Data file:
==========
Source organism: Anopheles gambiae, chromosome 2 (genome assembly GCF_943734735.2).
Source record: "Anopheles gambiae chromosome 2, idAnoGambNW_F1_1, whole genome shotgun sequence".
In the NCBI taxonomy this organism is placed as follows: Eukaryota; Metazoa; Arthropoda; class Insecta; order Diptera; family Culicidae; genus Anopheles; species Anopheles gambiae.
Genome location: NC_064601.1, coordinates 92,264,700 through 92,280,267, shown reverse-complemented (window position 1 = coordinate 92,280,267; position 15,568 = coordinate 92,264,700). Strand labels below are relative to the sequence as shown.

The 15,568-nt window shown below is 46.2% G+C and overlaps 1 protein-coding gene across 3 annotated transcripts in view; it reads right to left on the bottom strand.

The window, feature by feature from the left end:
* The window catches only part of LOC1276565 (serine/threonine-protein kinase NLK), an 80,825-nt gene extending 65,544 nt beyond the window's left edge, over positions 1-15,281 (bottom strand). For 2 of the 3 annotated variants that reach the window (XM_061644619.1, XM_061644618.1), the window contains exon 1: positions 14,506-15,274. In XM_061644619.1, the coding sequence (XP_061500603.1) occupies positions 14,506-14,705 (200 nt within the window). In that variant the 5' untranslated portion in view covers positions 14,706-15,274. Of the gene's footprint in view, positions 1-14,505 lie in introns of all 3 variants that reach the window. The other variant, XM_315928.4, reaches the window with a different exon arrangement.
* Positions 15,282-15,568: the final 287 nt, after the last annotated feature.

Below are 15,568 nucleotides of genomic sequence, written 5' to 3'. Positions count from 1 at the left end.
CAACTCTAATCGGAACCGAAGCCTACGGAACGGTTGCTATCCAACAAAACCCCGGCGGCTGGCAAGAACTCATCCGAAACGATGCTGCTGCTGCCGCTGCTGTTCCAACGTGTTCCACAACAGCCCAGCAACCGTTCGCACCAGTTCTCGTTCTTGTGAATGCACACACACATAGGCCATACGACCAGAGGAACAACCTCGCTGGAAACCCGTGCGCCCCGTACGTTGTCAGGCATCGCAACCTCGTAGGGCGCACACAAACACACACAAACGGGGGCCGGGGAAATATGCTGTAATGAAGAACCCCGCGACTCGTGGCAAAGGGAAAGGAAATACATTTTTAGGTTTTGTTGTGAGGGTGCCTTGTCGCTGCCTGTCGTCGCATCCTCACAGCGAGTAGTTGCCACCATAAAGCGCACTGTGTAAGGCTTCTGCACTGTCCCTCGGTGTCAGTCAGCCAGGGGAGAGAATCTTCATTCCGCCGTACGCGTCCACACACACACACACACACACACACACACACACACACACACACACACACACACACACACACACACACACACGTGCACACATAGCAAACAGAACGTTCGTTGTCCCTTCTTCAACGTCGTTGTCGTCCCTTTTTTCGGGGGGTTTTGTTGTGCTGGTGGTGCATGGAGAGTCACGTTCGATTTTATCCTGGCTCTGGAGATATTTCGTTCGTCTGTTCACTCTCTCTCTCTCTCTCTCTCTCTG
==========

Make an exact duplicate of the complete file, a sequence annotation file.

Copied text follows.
Source organism: Anopheles gambiae, chromosome 2 (genome assembly GCF_943734735.2).
Source record: "Anopheles gambiae chromosome 2, idAnoGambNW_F1_1, whole genome shotgun sequence".
In the NCBI taxonomy this organism is placed as follows: Eukaryota; Metazoa; Arthropoda; class Insecta; order Diptera; family Culicidae; genus Anopheles; species Anopheles gambiae.
Genome location: NC_064601.1, coordinates 92,264,700 through 92,280,267, shown reverse-complemented (window position 1 = coordinate 92,280,267; position 15,568 = coordinate 92,264,700). Strand labels below are relative to the sequence as shown.

The 15,568-nt window shown below is 46.2% G+C and overlaps 1 protein-coding gene across 3 annotated transcripts in view; it reads right to left on the bottom strand.

The window, feature by feature from the left end:
* The window catches only part of LOC1276565 (serine/threonine-protein kinase NLK), an 80,825-nt gene extending 65,544 nt beyond the window's left edge, over positions 1-15,281 (bottom strand). For 2 of the 3 annotated variants that reach the window (XM_061644619.1, XM_061644618.1), the window contains exon 1: positions 14,506-15,274. In XM_061644619.1, the coding sequence (XP_061500603.1) occupies positions 14,506-14,705 (200 nt within the window). In that variant the 5' untranslated portion in view covers positions 14,706-15,274. Of the gene's footprint in view, positions 1-14,505 lie in introns of all 3 variants that reach the window. The other variant, XM_315928.4, reaches the window with a different exon arrangement.
* Positions 15,282-15,568: the final 287 nt, after the last annotated feature.

Below are 15,568 nucleotides of genomic sequence, written 5' to 3'. Positions count from 1 at the left end.
CAACTCTAATCGGAACCGAAGCCTACGGAACGGTTGCTATCCAACAAAACCCCGGCGGCTGGCAAGAACTCATCCGAAACGATGCTGCTGCTGCCGCTGCTGTTCCAACGTGTTCCACAACAGCCCAGCAACCGTTCGCACCAGTTCTCGTTCTTGTGAATGCACACACACATAGGCCATACGACCAGAGGAACAACCTCGCTGGAAACCCGTGCGCCCCGTACGTTGTCAGGCATCGCAACCTCGTAGGGCGCACACAAACACACACAAACGGGGGCCGGGGAAATATGCTGTAATGAAGAACCCCGCGACTCGTGGCAAAGGGAAAGGAAATACATTTTTAGGTTTTGTTGTGAGGGTGCCTTGTCGCTGCCTGTCGTCGCATCCTCACAGCGAGTAGTTGCCACCATAAAGCGCACTGTGTAAGGCTTCTGCACTGTCCCTCGGTGTCAGTCAGCCAGGGGAGAGAATCTTCATTCCGCCGTACGCGTCCACACACACACACACACACACACACACACACACACACACACACACACACACACACACACACACACACACACGTGCACACATAGCAAACAGAACGTTCGTTGTCCCTTCTTCAACGTCGTTGTCGTCCCTTTTTTCGGGGGGTTTTGTTGTGCTGGTGGTGCATGGAGAGTCACGTTCGATTTTATCCTGGCTCTGGAGATATTTCGTTCGTCTGTTCACTCTCTCTCTCTCTCTCTCTCTCTG